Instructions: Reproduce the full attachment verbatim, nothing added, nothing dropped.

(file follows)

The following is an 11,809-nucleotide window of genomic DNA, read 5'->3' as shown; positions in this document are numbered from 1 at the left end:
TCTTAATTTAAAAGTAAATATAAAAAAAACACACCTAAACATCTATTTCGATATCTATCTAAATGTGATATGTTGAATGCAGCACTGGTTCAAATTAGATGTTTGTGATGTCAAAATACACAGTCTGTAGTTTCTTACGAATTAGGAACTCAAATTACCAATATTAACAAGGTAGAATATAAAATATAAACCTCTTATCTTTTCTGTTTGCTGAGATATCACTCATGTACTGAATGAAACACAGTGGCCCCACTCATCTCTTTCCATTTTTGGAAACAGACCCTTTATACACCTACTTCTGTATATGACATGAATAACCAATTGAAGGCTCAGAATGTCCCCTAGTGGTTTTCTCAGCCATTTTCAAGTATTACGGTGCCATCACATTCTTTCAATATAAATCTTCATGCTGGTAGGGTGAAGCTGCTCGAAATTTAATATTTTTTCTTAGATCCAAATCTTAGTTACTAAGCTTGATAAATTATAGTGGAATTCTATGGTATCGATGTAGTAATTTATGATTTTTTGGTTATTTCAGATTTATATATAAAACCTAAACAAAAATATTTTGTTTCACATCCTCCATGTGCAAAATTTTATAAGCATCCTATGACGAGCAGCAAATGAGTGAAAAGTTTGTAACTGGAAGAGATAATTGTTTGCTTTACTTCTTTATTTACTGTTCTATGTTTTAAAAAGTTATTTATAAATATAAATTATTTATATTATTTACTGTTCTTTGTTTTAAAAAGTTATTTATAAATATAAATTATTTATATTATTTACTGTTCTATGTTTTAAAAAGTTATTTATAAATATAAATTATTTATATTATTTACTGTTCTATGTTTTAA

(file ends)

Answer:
The following is an 11,809-nucleotide window of genomic DNA, read 5'->3' as shown; positions in this document are numbered from 1 at the left end:
TCTTAATTTAAAAGTAAATATAAAAAAAACACACCTAAACATCTATTTCGATATCTATCTAAATGTGATATGTTGAATGCAGCACTGGTTCAAATTAGATGTTTGTGATGTCAAAATACACAGTCTGTAGTTTCTTACGAATTAGGAACTCAAATTACCAATATTAACAAGGTAGAATATAAAATATAAACCTCTTATCTTTTCTGTTTGCTGAGATATCACTCATGTACTGAATGAAACACAGTGGCCCCACTCATCTCTTTCCATTTTTGGAAACAGACCCTTTATACACCTACTTCTGTATATGACATGAATAACCAATTGAAGGCTCAGAATGTCCCCTAGTGGTTTTCTCAGCCATTTTCAAGTATTACGGTGCCATCACATTCTTTCAATATAAATCTTCATGCTGGTAGGGTGAAGCTGCTCGAAATTTAATATTTTTTCTTAGATCCAAATCTTAGTTACTAAGCTTGATAAATTATAGTGGAATTCTATGGTATCGATGTAGTAATTTATGATTTTTTGGTTATTTCAGATTTATATATAAAACCTAAACAAAAATATTTTGTTTCACATCCTCCATGTGCAAAATTTTATAAGCATCCTATGACGAGCAGCAAATGAGTGAAAAGTTTGTAACTGGAAGAGATAATTGTTTGCTTTACTTCTTTATTTACTGTTCTATGTTTTAAAAAGTTATTTATAAATATAAATTATTTATATTATTTACTGTTCTTTGTTTTAAAAAGTTATTTATAAATATAAATTATTTATATTATTTACTGTTCTATGTTTTAAAAAGTTATTTATAAATATAAATTATTTATATTATTTACTGTTCTATGTTTTAA